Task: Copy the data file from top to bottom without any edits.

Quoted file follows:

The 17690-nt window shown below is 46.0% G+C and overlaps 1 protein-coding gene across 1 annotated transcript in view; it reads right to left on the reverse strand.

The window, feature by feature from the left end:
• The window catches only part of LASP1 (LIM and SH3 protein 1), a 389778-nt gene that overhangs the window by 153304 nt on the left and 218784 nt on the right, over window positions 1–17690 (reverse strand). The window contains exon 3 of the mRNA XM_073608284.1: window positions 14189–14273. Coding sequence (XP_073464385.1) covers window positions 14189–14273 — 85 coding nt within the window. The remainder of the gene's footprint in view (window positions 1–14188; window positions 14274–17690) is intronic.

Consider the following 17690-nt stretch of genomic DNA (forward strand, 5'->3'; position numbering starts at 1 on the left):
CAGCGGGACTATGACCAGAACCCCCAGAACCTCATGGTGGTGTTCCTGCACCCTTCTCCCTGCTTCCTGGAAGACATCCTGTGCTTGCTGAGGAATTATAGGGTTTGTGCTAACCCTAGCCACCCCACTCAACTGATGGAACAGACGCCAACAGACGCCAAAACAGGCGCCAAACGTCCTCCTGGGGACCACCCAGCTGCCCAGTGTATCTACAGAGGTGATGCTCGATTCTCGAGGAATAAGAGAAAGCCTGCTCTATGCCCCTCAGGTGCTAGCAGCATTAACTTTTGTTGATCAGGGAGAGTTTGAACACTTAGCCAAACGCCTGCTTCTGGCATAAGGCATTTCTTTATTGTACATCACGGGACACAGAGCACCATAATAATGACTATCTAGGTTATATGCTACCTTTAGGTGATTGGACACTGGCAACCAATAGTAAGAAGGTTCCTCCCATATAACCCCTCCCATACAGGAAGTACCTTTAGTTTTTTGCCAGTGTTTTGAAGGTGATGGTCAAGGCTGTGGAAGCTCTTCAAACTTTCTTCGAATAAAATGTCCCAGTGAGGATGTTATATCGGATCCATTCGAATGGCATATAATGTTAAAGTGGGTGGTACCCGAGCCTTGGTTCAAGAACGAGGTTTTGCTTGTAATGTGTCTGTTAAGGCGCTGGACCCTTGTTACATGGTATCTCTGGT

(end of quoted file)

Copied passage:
The 17690-nt window shown below is 46.0% G+C and overlaps 1 protein-coding gene across 1 annotated transcript in view; it reads right to left on the reverse strand.

The window, feature by feature from the left end:
• The window catches only part of LASP1 (LIM and SH3 protein 1), a 389778-nt gene that overhangs the window by 153304 nt on the left and 218784 nt on the right, over window positions 1–17690 (reverse strand). The window contains exon 3 of the mRNA XM_073608284.1: window positions 14189–14273. Coding sequence (XP_073464385.1) covers window positions 14189–14273 — 85 coding nt within the window. The remainder of the gene's footprint in view (window positions 1–14188; window positions 14274–17690) is intronic.

Consider the following 17690-nt stretch of genomic DNA (forward strand, 5'->3'; position numbering starts at 1 on the left):
CAGCGGGACTATGACCAGAACCCCCAGAACCTCATGGTGGTGTTCCTGCACCCTTCTCCCTGCTTCCTGGAAGACATCCTGTGCTTGCTGAGGAATTATAGGGTTTGTGCTAACCCTAGCCACCCCACTCAACTGATGGAACAGACGCCAACAGACGCCAAAACAGGCGCCAAACGTCCTCCTGGGGACCACCCAGCTGCCCAGTGTATCTACAGAGGTGATGCTCGATTCTCGAGGAATAAGAGAAAGCCTGCTCTATGCCCCTCAGGTGCTAGCAGCATTAACTTTTGTTGATCAGGGAGAGTTTGAACACTTAGCCAAACGCCTGCTTCTGGCATAAGGCATTTCTTTATTGTACATCACGGGACACAGAGCACCATAATAATGACTATCTAGGTTATATGCTACCTTTAGGTGATTGGACACTGGCAACCAATAGTAAGAAGGTTCCTCCCATATAACCCCTCCCATACAGGAAGTACCTTTAGTTTTTTGCCAGTGTTTTGAAGGTGATGGTCAAGGCTGTGGAAGCTCTTCAAACTTTCTTCGAATAAAATGTCCCAGTGAGGATGTTATATCGGATCCATTCGAATGGCATATAATGTTAAAGTGGGTGGTACCCGAGCCTTGGTTCAAGAACGAGGTTTTGCTTGTAATGTGTCTGTTAAGGCGCTGGACCCTTGTTACATGGTATCTCTGGT